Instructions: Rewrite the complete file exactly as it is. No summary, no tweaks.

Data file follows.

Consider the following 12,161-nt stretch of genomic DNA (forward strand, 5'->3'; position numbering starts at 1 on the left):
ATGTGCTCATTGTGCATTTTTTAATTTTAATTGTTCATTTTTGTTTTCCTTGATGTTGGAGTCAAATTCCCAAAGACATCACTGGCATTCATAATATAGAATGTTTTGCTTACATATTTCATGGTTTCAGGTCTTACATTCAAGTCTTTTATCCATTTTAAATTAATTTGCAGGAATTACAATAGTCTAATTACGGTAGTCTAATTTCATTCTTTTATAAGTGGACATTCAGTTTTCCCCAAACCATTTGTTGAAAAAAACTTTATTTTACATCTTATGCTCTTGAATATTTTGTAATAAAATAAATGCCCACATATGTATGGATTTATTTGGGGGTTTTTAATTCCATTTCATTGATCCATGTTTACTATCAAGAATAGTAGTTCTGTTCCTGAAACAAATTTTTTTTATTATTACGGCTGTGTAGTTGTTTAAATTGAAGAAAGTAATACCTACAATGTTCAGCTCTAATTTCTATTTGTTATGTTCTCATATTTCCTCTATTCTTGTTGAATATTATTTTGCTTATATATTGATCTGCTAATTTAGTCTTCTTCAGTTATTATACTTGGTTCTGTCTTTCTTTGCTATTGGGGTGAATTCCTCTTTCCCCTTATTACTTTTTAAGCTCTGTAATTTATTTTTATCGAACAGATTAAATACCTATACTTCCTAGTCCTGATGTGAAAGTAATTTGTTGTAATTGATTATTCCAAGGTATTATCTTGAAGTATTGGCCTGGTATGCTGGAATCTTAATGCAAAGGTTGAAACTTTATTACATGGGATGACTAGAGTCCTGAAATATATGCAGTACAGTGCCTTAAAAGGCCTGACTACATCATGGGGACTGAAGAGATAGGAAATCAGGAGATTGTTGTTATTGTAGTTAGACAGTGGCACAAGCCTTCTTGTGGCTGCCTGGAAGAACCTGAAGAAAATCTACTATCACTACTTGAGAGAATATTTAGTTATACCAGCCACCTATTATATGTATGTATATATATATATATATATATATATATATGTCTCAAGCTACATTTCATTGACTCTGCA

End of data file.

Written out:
Consider the following 12,161-nt stretch of genomic DNA (forward strand, 5'->3'; position numbering starts at 1 on the left):
ATGTGCTCATTGTGCATTTTTTAATTTTAATTGTTCATTTTTGTTTTCCTTGATGTTGGAGTCAAATTCCCAAAGACATCACTGGCATTCATAATATAGAATGTTTTGCTTACATATTTCATGGTTTCAGGTCTTACATTCAAGTCTTTTATCCATTTTAAATTAATTTGCAGGAATTACAATAGTCTAATTACGGTAGTCTAATTTCATTCTTTTATAAGTGGACATTCAGTTTTCCCCAAACCATTTGTTGAAAAAAACTTTATTTTACATCTTATGCTCTTGAATATTTTGTAATAAAATAAATGCCCACATATGTATGGATTTATTTGGGGGTTTTTAATTCCATTTCATTGATCCATGTTTACTATCAAGAATAGTAGTTCTGTTCCTGAAACAAATTTTTTTTATTATTACGGCTGTGTAGTTGTTTAAATTGAAGAAAGTAATACCTACAATGTTCAGCTCTAATTTCTATTTGTTATGTTCTCATATTTCCTCTATTCTTGTTGAATATTATTTTGCTTATATATTGATCTGCTAATTTAGTCTTCTTCAGTTATTATACTTGGTTCTGTCTTTCTTTGCTATTGGGGTGAATTCCTCTTTCCCCTTATTACTTTTTAAGCTCTGTAATTTATTTTTATCGAACAGATTAAATACCTATACTTCCTAGTCCTGATGTGAAAGTAATTTGTTGTAATTGATTATTCCAAGGTATTATCTTGAAGTATTGGCCTGGTATGCTGGAATCTTAATGCAAAGGTTGAAACTTTATTACATGGGATGACTAGAGTCCTGAAATATATGCAGTACAGTGCCTTAAAAGGCCTGACTACATCATGGGGACTGAAGAGATAGGAAATCAGGAGATTGTTGTTATTGTAGTTAGACAGTGGCACAAGCCTTCTTGTGGCTGCCTGGAAGAACCTGAAGAAAATCTACTATCACTACTTGAGAGAATATTTAGTTATACCAGCCACCTATTATATGTATGTATATATATATATATATATATATATATATGTCTCAAGCTACATTTCATTGACTCTGCA